Many advocates of extending copyright and bringing the full weight of the legal system down on copyright infringers cite the need to protect content creators against the hordes of downloaders swapping material for free. Here’s an example (via) of how this works in practice:
After nearly five years of bitter and depressing legal back-and-forth only slightly ameliorated by the fact that it concerned a biker with a flaming skull, Marvel has won a lawsuit that forces Ghost Rider creator Gary Friedrich to stop identifying himself as “Ghost Rider creator Gary Friedrich,” simply because he is the creator of Ghost Rider.
This all started back in 2007 when Friedrich sued Marvel claiming that rights to the character had reverted back to him in 2001. Marvel responded by arguing that Friedrich had relinquished all rights when he cashed his paychecks, all of which were stamped with a bit of boilerplate legalese. Marvel then counter-sued Friedrich in 2010, seeking damages for all of the Ghost Rider prints and other merchandise Friedrich had sold at conventions.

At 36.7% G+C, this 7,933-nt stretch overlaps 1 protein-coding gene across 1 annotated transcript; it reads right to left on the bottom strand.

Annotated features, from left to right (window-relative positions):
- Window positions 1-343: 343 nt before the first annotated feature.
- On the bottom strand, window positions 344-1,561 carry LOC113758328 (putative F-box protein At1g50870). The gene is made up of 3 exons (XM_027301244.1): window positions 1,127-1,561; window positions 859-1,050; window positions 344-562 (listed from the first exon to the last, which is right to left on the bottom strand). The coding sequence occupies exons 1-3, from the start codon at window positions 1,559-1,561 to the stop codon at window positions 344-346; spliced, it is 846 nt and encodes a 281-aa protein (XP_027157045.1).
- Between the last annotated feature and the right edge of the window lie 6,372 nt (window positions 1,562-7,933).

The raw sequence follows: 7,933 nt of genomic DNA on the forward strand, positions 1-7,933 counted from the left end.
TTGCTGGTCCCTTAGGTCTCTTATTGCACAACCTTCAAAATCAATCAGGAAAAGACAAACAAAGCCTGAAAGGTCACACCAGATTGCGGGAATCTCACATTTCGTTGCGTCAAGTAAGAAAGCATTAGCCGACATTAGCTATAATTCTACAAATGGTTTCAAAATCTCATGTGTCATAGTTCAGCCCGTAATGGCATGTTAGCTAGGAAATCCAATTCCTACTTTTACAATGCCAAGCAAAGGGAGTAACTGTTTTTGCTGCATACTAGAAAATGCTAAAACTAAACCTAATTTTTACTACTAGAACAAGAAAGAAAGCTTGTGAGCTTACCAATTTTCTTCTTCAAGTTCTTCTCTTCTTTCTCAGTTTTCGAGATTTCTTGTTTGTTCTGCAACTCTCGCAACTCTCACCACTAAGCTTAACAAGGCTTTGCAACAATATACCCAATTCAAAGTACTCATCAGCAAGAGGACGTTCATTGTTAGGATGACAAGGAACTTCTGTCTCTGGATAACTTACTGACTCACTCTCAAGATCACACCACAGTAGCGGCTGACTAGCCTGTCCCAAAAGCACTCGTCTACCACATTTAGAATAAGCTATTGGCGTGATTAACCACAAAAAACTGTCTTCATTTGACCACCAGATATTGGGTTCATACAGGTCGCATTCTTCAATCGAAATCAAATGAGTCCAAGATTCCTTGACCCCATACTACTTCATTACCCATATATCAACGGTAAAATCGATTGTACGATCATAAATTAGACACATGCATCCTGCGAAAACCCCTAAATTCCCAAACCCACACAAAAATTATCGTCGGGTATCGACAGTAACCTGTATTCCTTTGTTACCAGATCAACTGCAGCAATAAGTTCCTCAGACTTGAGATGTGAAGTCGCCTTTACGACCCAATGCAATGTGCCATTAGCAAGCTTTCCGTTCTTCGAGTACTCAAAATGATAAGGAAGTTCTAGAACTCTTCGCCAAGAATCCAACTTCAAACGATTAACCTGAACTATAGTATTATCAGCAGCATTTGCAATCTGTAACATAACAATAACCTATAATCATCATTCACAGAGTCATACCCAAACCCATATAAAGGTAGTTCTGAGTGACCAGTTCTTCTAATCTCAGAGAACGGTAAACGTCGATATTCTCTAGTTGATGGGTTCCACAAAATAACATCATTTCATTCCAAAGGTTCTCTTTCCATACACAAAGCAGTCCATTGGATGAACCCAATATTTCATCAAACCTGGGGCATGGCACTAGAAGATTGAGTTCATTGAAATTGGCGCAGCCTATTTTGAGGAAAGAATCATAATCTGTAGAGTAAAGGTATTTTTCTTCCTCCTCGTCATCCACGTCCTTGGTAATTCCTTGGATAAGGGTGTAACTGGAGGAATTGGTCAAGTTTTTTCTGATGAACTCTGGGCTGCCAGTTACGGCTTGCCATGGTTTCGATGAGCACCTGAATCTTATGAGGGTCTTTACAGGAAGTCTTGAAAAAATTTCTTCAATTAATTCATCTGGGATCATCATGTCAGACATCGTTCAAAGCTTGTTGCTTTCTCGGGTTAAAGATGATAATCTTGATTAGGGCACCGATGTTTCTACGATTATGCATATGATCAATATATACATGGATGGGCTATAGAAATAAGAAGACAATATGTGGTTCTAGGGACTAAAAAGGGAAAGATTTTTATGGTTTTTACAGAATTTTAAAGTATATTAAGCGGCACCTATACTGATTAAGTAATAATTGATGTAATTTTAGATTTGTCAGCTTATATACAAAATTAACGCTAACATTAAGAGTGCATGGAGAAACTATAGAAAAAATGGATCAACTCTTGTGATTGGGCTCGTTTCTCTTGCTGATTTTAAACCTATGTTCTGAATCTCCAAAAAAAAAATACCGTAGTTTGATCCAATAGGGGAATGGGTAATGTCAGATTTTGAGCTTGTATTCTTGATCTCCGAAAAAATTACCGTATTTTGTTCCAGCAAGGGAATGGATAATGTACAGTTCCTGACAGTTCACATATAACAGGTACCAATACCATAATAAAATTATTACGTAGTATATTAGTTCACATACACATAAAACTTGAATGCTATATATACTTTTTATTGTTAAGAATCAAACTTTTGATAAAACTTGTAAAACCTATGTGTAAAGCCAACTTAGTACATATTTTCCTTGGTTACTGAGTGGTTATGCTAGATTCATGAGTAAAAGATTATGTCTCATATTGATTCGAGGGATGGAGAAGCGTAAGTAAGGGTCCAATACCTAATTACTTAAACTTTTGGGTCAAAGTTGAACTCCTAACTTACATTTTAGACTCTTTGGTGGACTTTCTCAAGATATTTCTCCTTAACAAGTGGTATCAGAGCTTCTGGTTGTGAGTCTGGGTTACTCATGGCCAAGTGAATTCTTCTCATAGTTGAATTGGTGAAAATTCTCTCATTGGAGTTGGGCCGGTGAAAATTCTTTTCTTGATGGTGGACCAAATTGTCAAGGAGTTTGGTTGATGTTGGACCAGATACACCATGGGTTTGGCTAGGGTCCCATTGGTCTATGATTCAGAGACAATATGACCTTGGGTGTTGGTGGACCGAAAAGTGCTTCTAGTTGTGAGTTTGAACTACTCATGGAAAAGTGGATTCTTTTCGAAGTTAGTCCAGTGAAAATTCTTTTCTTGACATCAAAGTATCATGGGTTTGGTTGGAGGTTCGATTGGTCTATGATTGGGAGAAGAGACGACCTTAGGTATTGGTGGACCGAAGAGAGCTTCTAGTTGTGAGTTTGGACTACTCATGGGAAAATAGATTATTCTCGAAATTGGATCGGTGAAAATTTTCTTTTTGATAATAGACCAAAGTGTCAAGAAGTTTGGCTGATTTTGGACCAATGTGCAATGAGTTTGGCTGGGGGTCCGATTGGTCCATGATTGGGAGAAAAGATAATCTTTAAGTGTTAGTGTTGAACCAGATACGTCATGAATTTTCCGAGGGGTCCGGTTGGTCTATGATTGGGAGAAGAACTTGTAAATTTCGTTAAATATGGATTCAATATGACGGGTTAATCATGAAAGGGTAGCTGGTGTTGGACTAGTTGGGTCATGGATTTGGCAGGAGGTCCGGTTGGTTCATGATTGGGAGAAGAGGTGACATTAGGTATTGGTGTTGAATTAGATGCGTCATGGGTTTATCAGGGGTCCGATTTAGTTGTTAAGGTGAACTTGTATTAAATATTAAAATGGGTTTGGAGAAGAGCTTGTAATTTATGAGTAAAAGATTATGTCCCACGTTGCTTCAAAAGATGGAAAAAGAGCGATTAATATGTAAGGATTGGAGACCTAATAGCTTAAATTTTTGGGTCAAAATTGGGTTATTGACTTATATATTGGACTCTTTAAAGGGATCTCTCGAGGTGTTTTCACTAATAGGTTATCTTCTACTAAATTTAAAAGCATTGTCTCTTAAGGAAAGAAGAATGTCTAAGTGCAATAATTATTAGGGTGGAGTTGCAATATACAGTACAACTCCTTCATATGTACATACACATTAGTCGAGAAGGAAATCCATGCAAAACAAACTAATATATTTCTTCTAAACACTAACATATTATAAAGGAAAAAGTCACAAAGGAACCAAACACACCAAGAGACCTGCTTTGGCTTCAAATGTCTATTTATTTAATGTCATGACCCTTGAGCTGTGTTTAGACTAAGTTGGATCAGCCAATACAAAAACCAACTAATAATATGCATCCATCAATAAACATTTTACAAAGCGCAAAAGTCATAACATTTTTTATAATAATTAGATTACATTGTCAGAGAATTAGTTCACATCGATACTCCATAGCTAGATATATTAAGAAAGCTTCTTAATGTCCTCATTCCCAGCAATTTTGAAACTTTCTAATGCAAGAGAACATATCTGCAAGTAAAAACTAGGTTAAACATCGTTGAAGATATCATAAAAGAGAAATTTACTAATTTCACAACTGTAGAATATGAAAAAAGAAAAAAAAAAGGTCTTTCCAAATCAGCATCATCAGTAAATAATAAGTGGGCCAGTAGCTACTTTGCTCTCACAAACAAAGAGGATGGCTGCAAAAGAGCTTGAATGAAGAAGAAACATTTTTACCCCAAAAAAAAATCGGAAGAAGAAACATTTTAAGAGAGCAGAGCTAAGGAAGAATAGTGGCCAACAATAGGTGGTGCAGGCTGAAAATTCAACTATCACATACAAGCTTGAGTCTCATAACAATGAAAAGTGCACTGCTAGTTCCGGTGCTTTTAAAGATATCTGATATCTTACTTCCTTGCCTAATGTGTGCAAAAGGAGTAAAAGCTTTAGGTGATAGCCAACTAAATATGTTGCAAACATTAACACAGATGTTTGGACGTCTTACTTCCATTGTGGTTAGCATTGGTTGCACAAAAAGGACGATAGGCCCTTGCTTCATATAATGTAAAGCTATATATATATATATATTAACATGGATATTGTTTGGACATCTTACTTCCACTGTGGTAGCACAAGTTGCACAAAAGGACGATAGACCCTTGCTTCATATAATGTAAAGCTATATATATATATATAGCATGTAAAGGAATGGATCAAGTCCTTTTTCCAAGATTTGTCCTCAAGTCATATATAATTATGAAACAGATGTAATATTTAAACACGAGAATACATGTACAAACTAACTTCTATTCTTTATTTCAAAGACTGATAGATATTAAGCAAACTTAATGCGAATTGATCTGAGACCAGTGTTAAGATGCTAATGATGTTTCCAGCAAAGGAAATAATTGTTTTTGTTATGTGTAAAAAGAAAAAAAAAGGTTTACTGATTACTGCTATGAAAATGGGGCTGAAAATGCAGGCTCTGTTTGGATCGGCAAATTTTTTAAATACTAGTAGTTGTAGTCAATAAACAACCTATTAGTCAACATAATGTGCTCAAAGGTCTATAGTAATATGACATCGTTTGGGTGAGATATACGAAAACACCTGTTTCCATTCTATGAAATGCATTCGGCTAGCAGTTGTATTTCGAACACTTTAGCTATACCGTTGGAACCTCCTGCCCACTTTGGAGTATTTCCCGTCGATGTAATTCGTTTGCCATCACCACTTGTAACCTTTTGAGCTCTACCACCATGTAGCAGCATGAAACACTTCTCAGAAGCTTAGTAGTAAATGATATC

As payback, not only can Friedrich no longer sell his own Ghost Rider merchandise, he can’t even represent himself as its co-creator, thereby robbing him of any potential financial gain he might accrue from convention appearances and the like. (He will, however, still be able to sign officially licensed Marvel merchandise, either with ink or bitter tear stains.) In addition, Marvel is also demanding $17,000 from the unemployed, financially destitute 68-year-old, which Comic Book Resources surmises will serve as a warning to all others who currently enjoy the privilege of selling their own unlicensed merchandise, and should maybe just keep their mouths shut then.
The problem with copyright, as it currently stands, is not that it is too weak or that random downloaders are destroying the entertainment industry. The problem with copyright is that it works to the benefit of distributors and against the interests of creators.
Copyright reform is long overdue.